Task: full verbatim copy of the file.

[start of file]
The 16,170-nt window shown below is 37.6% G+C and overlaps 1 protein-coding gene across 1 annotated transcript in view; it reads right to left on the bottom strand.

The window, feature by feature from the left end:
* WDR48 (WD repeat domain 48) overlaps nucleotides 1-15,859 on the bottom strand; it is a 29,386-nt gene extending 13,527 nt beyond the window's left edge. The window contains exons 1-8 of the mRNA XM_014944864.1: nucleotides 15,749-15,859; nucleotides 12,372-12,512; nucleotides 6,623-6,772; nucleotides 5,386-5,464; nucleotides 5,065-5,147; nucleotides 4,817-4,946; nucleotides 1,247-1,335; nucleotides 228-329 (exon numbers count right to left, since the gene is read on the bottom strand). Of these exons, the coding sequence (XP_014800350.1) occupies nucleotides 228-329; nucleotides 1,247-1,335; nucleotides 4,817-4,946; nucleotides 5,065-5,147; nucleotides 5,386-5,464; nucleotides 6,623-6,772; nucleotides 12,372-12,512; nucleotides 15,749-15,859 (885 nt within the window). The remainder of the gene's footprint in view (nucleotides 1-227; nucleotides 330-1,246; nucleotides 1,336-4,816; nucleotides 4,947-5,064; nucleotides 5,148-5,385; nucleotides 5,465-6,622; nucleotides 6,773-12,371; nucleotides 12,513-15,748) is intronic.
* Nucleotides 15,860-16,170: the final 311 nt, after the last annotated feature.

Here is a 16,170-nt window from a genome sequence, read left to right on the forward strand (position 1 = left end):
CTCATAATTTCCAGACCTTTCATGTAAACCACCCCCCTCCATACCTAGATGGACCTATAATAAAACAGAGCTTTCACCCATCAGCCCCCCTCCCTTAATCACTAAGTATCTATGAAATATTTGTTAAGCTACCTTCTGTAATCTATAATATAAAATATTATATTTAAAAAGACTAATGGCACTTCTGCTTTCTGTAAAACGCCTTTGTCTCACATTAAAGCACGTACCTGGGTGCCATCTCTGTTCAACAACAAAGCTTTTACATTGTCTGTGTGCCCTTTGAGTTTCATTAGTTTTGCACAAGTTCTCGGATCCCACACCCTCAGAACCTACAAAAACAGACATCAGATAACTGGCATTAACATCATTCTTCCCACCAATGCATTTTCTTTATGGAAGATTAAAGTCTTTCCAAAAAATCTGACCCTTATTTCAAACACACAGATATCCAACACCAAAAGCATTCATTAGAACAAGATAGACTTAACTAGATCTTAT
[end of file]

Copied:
The 16,170-nt window shown below is 37.6% G+C and overlaps 1 protein-coding gene across 1 annotated transcript in view; it reads right to left on the bottom strand.

The window, feature by feature from the left end:
* WDR48 (WD repeat domain 48) overlaps nucleotides 1-15,859 on the bottom strand; it is a 29,386-nt gene extending 13,527 nt beyond the window's left edge. The window contains exons 1-8 of the mRNA XM_014944864.1: nucleotides 15,749-15,859; nucleotides 12,372-12,512; nucleotides 6,623-6,772; nucleotides 5,386-5,464; nucleotides 5,065-5,147; nucleotides 4,817-4,946; nucleotides 1,247-1,335; nucleotides 228-329 (exon numbers count right to left, since the gene is read on the bottom strand). Of these exons, the coding sequence (XP_014800350.1) occupies nucleotides 228-329; nucleotides 1,247-1,335; nucleotides 4,817-4,946; nucleotides 5,065-5,147; nucleotides 5,386-5,464; nucleotides 6,623-6,772; nucleotides 12,372-12,512; nucleotides 15,749-15,859 (885 nt within the window). The remainder of the gene's footprint in view (nucleotides 1-227; nucleotides 330-1,246; nucleotides 1,336-4,816; nucleotides 4,947-5,064; nucleotides 5,148-5,385; nucleotides 5,465-6,622; nucleotides 6,773-12,371; nucleotides 12,513-15,748) is intronic.
* Nucleotides 15,860-16,170: the final 311 nt, after the last annotated feature.

Here is a 16,170-nt window from a genome sequence, read left to right on the forward strand (position 1 = left end):
CTCATAATTTCCAGACCTTTCATGTAAACCACCCCCCTCCATACCTAGATGGACCTATAATAAAACAGAGCTTTCACCCATCAGCCCCCCTCCCTTAATCACTAAGTATCTATGAAATATTTGTTAAGCTACCTTCTGTAATCTATAATATAAAATATTATATTTAAAAAGACTAATGGCACTTCTGCTTTCTGTAAAACGCCTTTGTCTCACATTAAAGCACGTACCTGGGTGCCATCTCTGTTCAACAACAAAGCTTTTACATTGTCTGTGTGCCCTTTGAGTTTCATTAGTTTTGCACAAGTTCTCGGATCCCACACCCTCAGAACCTACAAAAACAGACATCAGATAACTGGCATTAACATCATTCTTCCCACCAATGCATTTTCTTTATGGAAGATTAAAGTCTTTCCAAAAAATCTGACCCTTATTTCAAACACACAGATATCCAACACCAAAAGCATTCATTAGAACAAGATAGACTTAACTAGATCTTAT